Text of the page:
‘The Falcon and the Winter Soldier:’ That’s it. That’s the tweet
Sophia Michetti | Wednesday, April 28, 2021
Warning: “The Falcon and the Winter Soldier” spoilers ahead!
Looking back to six weeks ago when I started watching “The Falcon and the Winter Soldier,” I was a bit hesitant to say the show would be one of Marvel’s finest. I asked myself, “How could Marvel outdo the masterful sitcom gold that was ‘WandaVision?’” “Am I really going to enjoy a six-hour movie about a man with mechanical wings and another man with a metal arm traveling the world to fight young, techy terrorists?” “How iconic can Zemo really be?” The answer — I now know — is that yes, this will be one of the most glorious six-hour cinematic experiences of your life.
One of the many elements that struck me about this limited series was the parallels between scenes in “The Falcon and the Winter Soldier” and previous Marvel movies. Some were iconic, like Sam asking Bucky to move his seat up. Some were comedic, like Bucky eating dirt after jumping out of a plane, while Steve Rogers seemed to miraculously land effortlessly whenever he jumped from high places in previous movies. And of course, we all remember the ending of episode four with the striking parallel between John Walker’s Captain America using the shield to attack that Flag-Smasher and Steve Rogers using the same shield to attack Tony Stark in “Captain America: Civil War.” The scenes were similar, but there is clearly a difference in the characters of both men.
Wyatt Russell’s performance as fake Captain America John Walker is one that I like to compare to Imelda Staunton’s performance as Professor Umbridge in the “Harry Potter” franchise — he’s a character I love to hate. John Walker is an egotistical, brooding soldier given power by the government, but he also shows that it’s the government that inflated his ego in the first place. The choices he made during the show, especially the choice in that one scene I mentioned with the graphic, public killing of the Flag-Smasher who was innocent of what he was accused of, were horrendously unheroic, but the show’s writing makes you wonder how he got to be so much of a jerk in the first place.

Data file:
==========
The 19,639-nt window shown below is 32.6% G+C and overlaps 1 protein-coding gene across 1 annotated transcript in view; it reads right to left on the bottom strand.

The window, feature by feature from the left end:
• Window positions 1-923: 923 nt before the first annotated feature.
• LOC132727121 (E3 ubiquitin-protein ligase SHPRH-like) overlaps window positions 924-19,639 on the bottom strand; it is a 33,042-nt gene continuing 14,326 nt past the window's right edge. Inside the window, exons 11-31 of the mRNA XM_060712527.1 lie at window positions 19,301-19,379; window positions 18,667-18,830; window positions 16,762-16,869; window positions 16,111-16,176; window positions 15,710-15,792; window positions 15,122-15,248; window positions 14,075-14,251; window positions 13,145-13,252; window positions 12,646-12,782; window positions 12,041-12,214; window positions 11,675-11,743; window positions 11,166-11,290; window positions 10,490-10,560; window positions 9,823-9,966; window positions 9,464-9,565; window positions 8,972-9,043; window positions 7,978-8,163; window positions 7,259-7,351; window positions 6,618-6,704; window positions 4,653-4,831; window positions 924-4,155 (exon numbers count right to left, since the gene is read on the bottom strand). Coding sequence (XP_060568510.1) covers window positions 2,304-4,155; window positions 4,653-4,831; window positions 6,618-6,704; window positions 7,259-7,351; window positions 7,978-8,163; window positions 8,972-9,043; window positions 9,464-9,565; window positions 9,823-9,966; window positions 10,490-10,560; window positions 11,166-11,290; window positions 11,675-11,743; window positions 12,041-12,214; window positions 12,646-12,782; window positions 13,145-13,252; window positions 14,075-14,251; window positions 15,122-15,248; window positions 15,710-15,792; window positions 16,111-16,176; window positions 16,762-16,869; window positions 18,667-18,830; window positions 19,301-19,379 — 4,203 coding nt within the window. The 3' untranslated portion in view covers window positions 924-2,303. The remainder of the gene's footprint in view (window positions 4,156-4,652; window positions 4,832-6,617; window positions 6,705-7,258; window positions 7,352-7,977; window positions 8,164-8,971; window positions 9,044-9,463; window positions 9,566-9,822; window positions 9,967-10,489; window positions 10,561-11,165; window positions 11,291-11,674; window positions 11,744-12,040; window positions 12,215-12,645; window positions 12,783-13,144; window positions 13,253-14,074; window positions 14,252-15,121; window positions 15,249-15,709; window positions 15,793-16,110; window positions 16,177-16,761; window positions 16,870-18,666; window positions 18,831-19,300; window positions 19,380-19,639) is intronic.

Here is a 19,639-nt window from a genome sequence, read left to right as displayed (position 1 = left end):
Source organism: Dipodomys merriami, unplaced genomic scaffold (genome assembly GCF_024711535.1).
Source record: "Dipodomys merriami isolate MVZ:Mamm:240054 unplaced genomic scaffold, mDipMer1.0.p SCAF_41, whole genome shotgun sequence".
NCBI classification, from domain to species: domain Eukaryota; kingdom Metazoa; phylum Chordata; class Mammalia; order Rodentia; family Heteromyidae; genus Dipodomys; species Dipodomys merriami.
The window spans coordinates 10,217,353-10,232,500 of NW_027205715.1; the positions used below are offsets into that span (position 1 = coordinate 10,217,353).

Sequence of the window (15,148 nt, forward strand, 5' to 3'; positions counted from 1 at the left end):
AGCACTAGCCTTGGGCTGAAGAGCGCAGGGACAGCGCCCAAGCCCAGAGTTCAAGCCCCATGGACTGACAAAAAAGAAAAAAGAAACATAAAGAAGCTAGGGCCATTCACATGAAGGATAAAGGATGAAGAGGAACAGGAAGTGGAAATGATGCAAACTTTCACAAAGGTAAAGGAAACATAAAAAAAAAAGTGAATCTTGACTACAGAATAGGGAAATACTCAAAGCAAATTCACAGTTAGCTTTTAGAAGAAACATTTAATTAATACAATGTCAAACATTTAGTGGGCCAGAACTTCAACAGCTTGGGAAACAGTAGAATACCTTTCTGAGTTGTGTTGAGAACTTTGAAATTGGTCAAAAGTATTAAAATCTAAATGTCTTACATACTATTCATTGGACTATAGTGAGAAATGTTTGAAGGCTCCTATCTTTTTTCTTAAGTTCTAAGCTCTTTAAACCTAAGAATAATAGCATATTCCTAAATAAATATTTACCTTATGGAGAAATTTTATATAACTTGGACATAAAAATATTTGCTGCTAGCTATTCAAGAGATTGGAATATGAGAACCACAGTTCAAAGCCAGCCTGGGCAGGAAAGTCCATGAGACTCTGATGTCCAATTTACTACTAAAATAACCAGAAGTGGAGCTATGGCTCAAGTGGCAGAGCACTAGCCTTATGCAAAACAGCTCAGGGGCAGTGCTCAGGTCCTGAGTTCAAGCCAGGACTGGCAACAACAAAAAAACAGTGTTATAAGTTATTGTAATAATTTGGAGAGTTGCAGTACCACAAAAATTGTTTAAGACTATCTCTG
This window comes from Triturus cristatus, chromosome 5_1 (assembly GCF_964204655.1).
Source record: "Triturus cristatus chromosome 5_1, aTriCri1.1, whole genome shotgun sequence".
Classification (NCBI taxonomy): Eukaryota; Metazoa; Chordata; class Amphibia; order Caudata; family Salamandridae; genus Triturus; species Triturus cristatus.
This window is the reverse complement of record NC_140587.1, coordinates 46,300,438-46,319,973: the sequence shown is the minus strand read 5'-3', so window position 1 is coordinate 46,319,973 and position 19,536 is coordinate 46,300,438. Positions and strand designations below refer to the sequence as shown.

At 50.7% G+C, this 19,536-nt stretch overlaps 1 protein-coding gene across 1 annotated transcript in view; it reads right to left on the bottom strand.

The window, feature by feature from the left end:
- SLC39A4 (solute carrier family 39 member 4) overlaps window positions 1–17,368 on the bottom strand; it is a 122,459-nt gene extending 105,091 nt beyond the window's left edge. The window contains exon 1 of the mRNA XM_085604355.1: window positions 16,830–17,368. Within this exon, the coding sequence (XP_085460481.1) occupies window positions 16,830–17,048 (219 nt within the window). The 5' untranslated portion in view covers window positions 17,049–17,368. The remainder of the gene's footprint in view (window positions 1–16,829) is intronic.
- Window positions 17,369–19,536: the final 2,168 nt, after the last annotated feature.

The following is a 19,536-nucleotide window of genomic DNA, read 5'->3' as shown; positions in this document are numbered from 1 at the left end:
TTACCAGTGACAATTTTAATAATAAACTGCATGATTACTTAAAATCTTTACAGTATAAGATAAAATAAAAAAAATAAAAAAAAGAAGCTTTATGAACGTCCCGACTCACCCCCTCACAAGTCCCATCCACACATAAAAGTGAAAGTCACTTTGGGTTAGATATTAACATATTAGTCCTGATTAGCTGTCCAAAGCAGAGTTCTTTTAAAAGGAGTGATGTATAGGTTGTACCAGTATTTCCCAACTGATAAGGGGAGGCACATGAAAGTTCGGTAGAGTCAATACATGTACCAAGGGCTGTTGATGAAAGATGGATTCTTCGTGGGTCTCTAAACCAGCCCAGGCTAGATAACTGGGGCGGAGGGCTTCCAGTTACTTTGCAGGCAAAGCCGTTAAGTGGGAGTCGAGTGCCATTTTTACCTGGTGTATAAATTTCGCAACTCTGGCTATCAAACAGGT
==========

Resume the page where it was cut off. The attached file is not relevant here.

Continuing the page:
But that’s another central theme of the show: relying on others. As humans, we are more dependent on each other than we like to think. In a more practical sense, Karli and the Flag-Smashers are rebelling against world governments because they are not receiving the assistance they need to live safe and secure lives. However, Bucky and Sam’s story show that we need to rely on each other mentally as well. Bucky and Sam’s rapport was wild, witty and wonderful, but it was also one of the sweetest bromances ever to grace television. Their relationship demonstrates how the most unlikely of friends can give each other peace of mind if they are willing to open up to each other.
I could not in good conscience write this article without acknowledging Isaiah Bradley. One of the final scenes where Sam shows Isaiah his statue recognizing his heroic actions in the Smithsonian Museum sent chills throughout my entire body, and his inclusion in the show represents today’s need for telling the untold stories of Black and other minority voices. Scene Writer Christine Hilario wrote a stellar article about racial commentary in “The Falcon and the Winter Soldier” midway through the show’s release, and this season’s commentary ends beautifully between a Black super soldier from the 20th century and our modern Captain America.
It’s official, folks — we have a new and worthy Captain America. Sam Wilson came in looking fly (haha, get it?) in his new Wakandan suit, and his first public speech as the newest major superhero on the block about labels and recognizing the humanity in everyone we meet sealed the deal on Sam Wilson taking on the role of America’s hero. We all saw the potential in him as he tried to reason with Karli and make her see that while her intentions were good, her actions were not, and this just made the finale episode all the more satisfying. The official Captain America Twitter page changed with the release of the final episode, and I can’t wait to see how the rest of the Marvel Universe reacts to this epic new beginning.
Show: “The Falcon and the Winter Soldier” Season 1
Starring: Anthony Mackie, Sebastian Stan, Daniel Brühl
Favorite Episodes: “The Star-Spangled Man,” “The Whole World Is Watching”
If you like: “WandaVision,” Marvel movies
Where to watch: Disney+
Shamrocks: 5 out of 5